Advertising Age reported DDB Worldwide tapped Coca-Cola executive Wendy Clark to become President and CEO of North America—a move the company will undoubtedly count as a diversity hire. Why, Clark’s appointment is another victory for White women in the advertising industry. Yippee! Look for Kat Gordon to take credit for the groundbreaking move too. Actually, it’s surprising that DDB raided Coca-Cola for talent, given parent company Omnicom’s devotion to PepsiCo. According to Ad Age, Clark will be the highest-ranking woman for DDB in the United States. Additionally, Coca-Cola North America President Sandy Douglas gushed about Clark’s “dedication to women’s leadership initiatives.” Which means White women will gain more ground at DDB, while minorities will continue to be institutionally ignored—and essentially told to have a Coke and a smile.
DDB Taps Coca-Cola’s Wendy Clark as North America President and CEO
Former AT&T, GSD&M Exec Will Start Work in Early 2016
By Lindsay Stein, E.J. Schultz
DDB Worldwide has appointed Coca-Cola marketing veteran Wendy Clark to serve as president and CEO of North America, effective January 2016.
Ms. Clark, most recently Coca-Cola’s president of sparkling brands and strategic marketing in North America, will succeed Mark O’Brien, who will take on the position of exec VP at DDB parent company Omnicom Group.
Mr. O’Brien will work on operational development for some Omnicom businesses in the newly created position, said Chuck Brymer, CEO of DDB Worldwide. Mr. O’Brien will report to Omnicom exec VP-CFO Philip Angelastro.
Having lived in Atlanta since joining Coca-Cola in 2008, Ms. Clark will relocate to DDB’s New York headquarters next year.
Mr. Brymer, who has known Ms. Clark for more than a decade, said she’s an innovator, as well as an outstanding leader and major figure in both the business and marketing worlds.
“In her role right now [at Coke], she’s managing a number of very visual and important brands, and she’s dealing with not only the traditional media platforms, but an array of innovative techniques and tools to drive engagement with customers, so she brings a wealth of experience and an understanding of the changing needs of our industry,” added Mr. Brymer.
In a memo sent to Coca-Cola employees, Sandy Douglas, president of Coca-Cola North America, said the company will name a successor soon, noting she’s “built a talented team and a deep bench of Coca-Cola North America marketers who are ready to assume their place as our next generation of brand leaders.”
“Wendy’s impact on our business has been significant. Over the course of her seven-year tenure with us, she has guided our global and North America marketing teams. Under her direction, many of our brands found their voice and an authentic presence in the social and digital world. Through it all, she has been an inspiring ambassador for our flagship brand,” he said in the memo. “She and her team have created some of our company’s most innovative and engaging campaigns, including the global rollout of Share a Coke and the 2014 FIFA World Cup campaign, which spanned more than 175 countries.”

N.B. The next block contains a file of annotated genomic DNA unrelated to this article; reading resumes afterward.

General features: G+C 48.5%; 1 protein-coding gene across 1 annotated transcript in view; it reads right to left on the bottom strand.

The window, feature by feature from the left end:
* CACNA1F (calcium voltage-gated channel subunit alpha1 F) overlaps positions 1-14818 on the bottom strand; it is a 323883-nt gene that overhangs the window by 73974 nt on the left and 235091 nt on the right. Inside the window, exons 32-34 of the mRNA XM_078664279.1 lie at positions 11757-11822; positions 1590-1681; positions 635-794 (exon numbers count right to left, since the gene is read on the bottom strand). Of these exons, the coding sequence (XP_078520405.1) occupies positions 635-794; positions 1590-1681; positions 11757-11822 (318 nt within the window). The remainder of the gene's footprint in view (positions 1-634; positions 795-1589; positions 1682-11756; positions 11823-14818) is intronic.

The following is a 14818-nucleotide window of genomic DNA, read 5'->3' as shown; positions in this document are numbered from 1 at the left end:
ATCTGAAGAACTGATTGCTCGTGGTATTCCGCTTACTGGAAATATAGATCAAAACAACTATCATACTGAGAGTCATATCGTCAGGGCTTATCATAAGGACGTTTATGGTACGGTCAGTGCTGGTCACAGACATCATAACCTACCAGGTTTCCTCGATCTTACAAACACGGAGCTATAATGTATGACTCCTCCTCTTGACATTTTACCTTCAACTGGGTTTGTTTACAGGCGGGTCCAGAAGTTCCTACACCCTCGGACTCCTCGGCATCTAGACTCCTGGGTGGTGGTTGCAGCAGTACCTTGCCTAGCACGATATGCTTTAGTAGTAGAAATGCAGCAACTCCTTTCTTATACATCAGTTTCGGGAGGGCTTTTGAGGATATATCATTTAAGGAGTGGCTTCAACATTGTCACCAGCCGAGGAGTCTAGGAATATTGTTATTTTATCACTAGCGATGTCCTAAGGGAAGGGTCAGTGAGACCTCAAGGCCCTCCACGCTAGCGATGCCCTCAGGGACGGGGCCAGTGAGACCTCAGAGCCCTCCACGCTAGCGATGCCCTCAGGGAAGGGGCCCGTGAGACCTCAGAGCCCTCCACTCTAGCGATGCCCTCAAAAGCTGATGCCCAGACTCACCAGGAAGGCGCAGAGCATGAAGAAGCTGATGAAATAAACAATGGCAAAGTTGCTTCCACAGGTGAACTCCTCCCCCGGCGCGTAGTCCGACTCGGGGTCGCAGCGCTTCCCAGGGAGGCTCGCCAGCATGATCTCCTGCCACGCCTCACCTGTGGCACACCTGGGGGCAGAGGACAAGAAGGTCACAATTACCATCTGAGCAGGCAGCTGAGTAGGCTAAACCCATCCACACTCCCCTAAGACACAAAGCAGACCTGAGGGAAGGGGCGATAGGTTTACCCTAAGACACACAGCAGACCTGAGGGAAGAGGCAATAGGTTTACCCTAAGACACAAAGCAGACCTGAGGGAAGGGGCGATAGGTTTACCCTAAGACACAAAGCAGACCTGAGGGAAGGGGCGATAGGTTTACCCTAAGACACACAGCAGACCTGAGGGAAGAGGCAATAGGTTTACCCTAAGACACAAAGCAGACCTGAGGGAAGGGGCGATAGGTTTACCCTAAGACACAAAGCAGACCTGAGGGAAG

In addition to her client-side experience, Ms. Clark, one of Ad Age’s Women to Watch in 2007, also brings expertise on the agency side, having worked at GSD&M earlier in her career. She has also served as a board member of the Association of National Advertisers, is an inductee to the American Advertising Federation’s Advertising Hall of Achievement and received a Matrix Award from New York Women in Communications in 2014.
“A lot of people say the agency world is under pressure and seeing her coming across from her side of the desk speaks volumes, not only as a vote of confidence for the agency business, but for what we’re doing at DDB,” said Mr. Brymer.
Some of DDB’s current clients include Unilever, Mars, Johnson & Johnson, ExxonMobil and McDonald’s.
Ms. Clark will be the highest-ranking woman for DDB in the U.S., Mr. Brymer said, noting the management team in Canada is also led by women. Mr. Douglas noted Ms. Clark’s dedication to women’s leadership initiatives in the memo.
In April, Ms. Clark returned to Coca-Cola after a three-month leave for a personal project. While the beverage giant did not disclose details about the nature of her project, it was widely reported that she was working in some capacity for presidential hopeful Hillary Clinton.
Ms. Clark joined Coca-Cola in 2008 as global head of integrated marketing and communications after serving as senior VP-advertising at AT&T. While at AT&T, Ms. Clark steered that brand through a rebranding and was credited with helping the telecommunications giant navigate a slew of complex acquisitions.
In 2013, Ms. Clark was promoted to lead a new Global Sparkling Brand Center at Coca-Cola. A year later she took on the North American role, while Katie Bayne, who had been president-North American Brands, moved to the global role vacated by Ms. Clark.
Major changes came to Coke’s marketing leadership late last year when global CMO Joe Tripodi—who had hired Ms. Clark—departed and was replaced by Marcos de Quinto, previously the president of Coke’s Iberia business unit.
In March, while Ms. Clark was on leave, Coca-Cola launched a global creative agency review. The review concluded in August when the company tapped three WPP agencies to lead its next big global campaign for brand Coke: Ogilvy New York; Sra Rushmore of Madrid; and Santo of Buenos Aires. The new campaign has yet to hit the market. While Coke has not discussed the new creative direction of the effort, it is possible that “Open Happiness,” which debuted in 2009, during Ms. Clark’s tenure, could be shelved.